(1) The hand of Adonai came upon me. He took me out by the spirit of Adonai and set me down in the valley. It was full of bones. (2) God led me all around them; there were very many of them spread over the valley, and they were very dry. (3) God said to me, “O mortal, can these bones live again?” I replied, “O Adonai GOD, only You know.” (4) And God said to me, “Prophesy over these bones and say to them: O dry bones, hear the word of Adonai! (5) Thus said Adonai GOD to these bones: I will cause breath to enter you and you shall live again. (6) I will lay sinews upon you, and cover you with flesh, and form skin over you. And I will put breath into you, and you shall live again. And you shall know that I am Adonai!” (7) I prophesied as I had been commanded. And while I was prophesying, suddenly there was a sound of rattling, and the bones came together, bone to matching bone. (8) I looked, and there were sinews on them, and flesh had grown, and skin had formed over them; but there was no breath in them. (9) Then God said to me, “Prophesy to the breath, prophesy, O mortal! Say to the breath: Thus said the Adonai GOD: Come, O breath, from the four winds, and breathe into these slain, that they may live again.” (10) I prophesied as God commanded me. The breath entered them, and they came to life and stood up on their feet, a vast multitude. (11) And God said to me, “O mortal, these bones are the whole House of Israel. They say, ‘Our bones are dried up, our hope is gone; we are doomed.’ (12) Prophesy, therefore, and say to them: Thus said Adonai, GOD: I am going to open your graves and lift you out of the graves, O My people, and bring you to the land of Israel. (13) You shall know, O My people, that I am Adonai, when I have opened your graves and lifted you out of your graves. (14) I will put My breath into you and you shall live again, and I will set you upon your own soil. Then you shall know that I Adonai have spoken and have acted”—declares Adonai.
Yonatan Geffen, Israeli Poet and Essayist
“You can’t sit in Manhattan and be a Zionist just because you like oranges, falafel and come here once a year to argue in Jerusalem about ‘Where is Zionism going?’ There is only one answer: Zionism is going on here. Zionism as I see it exists only in its practical form. And as a person who likes shoes isn’t a shoemaker, so a Jew who likes Israel isn’t a Zionist."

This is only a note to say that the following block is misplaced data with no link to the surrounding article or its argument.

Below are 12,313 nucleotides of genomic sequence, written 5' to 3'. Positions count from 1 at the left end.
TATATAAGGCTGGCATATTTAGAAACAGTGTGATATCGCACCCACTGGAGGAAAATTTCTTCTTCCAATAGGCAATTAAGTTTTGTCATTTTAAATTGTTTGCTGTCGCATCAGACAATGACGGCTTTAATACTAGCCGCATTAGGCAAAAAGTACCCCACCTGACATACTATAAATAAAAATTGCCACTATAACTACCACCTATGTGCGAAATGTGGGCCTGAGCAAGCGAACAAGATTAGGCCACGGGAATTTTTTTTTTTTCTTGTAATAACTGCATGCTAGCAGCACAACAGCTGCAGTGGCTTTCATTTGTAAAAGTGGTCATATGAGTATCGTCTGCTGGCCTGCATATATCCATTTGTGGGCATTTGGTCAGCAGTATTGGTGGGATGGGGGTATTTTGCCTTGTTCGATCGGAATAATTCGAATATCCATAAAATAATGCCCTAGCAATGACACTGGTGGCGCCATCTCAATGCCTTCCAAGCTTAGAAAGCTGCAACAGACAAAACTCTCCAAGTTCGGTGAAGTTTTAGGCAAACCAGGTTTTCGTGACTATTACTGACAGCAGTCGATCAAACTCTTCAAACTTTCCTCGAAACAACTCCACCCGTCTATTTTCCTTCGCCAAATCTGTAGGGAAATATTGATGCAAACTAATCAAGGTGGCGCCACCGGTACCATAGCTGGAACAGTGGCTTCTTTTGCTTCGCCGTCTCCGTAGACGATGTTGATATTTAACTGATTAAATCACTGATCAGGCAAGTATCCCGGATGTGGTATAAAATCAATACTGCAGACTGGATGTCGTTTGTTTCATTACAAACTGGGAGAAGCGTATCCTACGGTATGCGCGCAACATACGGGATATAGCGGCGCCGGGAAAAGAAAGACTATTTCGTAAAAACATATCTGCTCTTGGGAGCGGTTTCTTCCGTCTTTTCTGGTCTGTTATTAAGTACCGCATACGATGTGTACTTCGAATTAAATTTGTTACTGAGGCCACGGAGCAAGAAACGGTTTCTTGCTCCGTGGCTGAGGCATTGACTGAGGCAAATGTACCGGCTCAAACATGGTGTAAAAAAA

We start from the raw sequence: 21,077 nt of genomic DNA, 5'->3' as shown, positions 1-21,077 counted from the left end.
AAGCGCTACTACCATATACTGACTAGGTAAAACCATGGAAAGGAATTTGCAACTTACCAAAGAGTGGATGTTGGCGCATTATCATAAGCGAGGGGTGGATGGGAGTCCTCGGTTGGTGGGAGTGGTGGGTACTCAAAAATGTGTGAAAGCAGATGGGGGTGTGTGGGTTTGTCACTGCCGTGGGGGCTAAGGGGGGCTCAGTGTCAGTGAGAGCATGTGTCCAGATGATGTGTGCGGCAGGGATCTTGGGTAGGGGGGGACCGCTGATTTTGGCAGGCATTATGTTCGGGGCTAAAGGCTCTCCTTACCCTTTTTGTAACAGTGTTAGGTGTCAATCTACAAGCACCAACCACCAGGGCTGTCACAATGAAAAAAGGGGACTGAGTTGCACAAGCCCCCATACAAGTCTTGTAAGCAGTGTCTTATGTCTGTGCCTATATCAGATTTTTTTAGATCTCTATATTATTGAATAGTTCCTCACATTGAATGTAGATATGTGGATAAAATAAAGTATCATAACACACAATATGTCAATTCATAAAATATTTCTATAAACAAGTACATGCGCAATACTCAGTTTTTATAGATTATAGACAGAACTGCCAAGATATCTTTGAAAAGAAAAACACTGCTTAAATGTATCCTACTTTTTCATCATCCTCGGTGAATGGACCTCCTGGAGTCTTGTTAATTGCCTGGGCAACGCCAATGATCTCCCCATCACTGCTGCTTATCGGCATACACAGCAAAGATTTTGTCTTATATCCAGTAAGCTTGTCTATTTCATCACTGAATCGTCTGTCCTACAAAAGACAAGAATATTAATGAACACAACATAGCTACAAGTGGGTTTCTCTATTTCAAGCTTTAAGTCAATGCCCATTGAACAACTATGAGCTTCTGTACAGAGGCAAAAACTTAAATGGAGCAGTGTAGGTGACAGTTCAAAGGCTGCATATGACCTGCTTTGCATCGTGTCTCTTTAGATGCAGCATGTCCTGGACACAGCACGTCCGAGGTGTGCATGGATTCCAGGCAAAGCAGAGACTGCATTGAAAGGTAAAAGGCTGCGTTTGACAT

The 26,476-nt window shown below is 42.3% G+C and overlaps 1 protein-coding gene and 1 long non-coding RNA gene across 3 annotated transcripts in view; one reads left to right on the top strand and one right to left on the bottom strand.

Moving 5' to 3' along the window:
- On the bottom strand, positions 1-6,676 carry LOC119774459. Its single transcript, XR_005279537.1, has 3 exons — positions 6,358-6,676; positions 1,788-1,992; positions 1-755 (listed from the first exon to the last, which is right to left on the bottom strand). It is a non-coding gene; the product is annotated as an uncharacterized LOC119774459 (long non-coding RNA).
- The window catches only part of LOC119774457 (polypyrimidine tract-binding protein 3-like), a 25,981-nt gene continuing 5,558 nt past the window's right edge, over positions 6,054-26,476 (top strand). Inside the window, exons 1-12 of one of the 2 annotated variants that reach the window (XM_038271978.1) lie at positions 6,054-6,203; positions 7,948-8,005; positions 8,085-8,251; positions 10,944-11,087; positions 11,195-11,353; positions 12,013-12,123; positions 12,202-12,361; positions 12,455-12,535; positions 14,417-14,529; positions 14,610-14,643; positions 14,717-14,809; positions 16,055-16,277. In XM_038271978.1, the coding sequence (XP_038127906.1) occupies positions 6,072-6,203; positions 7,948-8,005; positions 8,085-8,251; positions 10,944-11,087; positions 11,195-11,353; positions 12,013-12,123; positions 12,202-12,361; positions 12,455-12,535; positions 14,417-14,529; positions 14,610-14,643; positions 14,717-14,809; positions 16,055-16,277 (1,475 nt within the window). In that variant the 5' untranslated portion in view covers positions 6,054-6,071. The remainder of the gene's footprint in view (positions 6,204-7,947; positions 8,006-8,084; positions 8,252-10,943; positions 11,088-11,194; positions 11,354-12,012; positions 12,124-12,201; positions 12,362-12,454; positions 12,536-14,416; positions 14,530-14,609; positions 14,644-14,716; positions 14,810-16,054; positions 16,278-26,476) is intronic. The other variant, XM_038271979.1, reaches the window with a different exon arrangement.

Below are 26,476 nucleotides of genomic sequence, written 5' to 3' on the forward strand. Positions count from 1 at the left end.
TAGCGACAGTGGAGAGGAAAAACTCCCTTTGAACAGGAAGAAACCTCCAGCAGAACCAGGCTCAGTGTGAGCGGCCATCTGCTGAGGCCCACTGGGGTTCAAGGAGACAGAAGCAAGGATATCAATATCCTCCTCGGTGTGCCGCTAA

"Reflections on IDF service as a college-educated oleh" by Noam Ivri, Jerusalem Post May 31, 2014
DURING MY service, I experienced periods of elation and joy, countered by streaks of disappointment and despair.
In one moment I could feel immense pride in donning the uniform and saluting the flag, while in the being disillusioned with the national anthem, unable to recite the expression of the Jewish yearning for Zion and self-determination.
In these 42 months, I questioned myself as to whether this road was the correct choice, whether the sacrifice was worth it. While it was not combat, my service was nevertheless emotionally and mentally arduous. Yet it entailed never-ending interactions in Hebrew, exposure to Israeli and foreign personalities from all walks of life and multi-tasking with little to no sleep in high-stress situations. Thus, in retrospect, I harbor no regrets: the relatively short-term investment is poised to translate into an undoubtedly longterm gain as a thriving citizen in the Jewish state.
While I ultimately benefited from my service in two of these units, it pains me to have witnessed scores of my fellow olim having quite the reverse experience.
In numerous discussions with olim in these three units over the past 3.5 years, I kept encountering the same narrative: overall disappointment with the IDF, a sense of under-utilization and less-than-receptive treatment at the hands of a chaotic and often aggressive chain of command unsure as to how to put their skills to sound use.
Some soldiers had lost their initial passion to serve and were seeking to shorten their tour of duty, demoralized by a sense that their sacrifice was wasted; others were already planning to return to their countries of birth, disenchanted by their experience in uniform and no longer believing in the promise of the Israeli idea itself.
The lowest common denominator I found in these intellectual and committed soldiers was the language barrier: many positions demanded reading and writing proficiency in Hebrew. The general feeling was that the olim themselves were being blamed for not knowing Hebrew at a satisfactory level prior to enlisting and thus constituting a burden on their workplaces. Conversely, the potential asset of their vast array of knowledge and burning drive to contribute was generally perceived to have been neglected.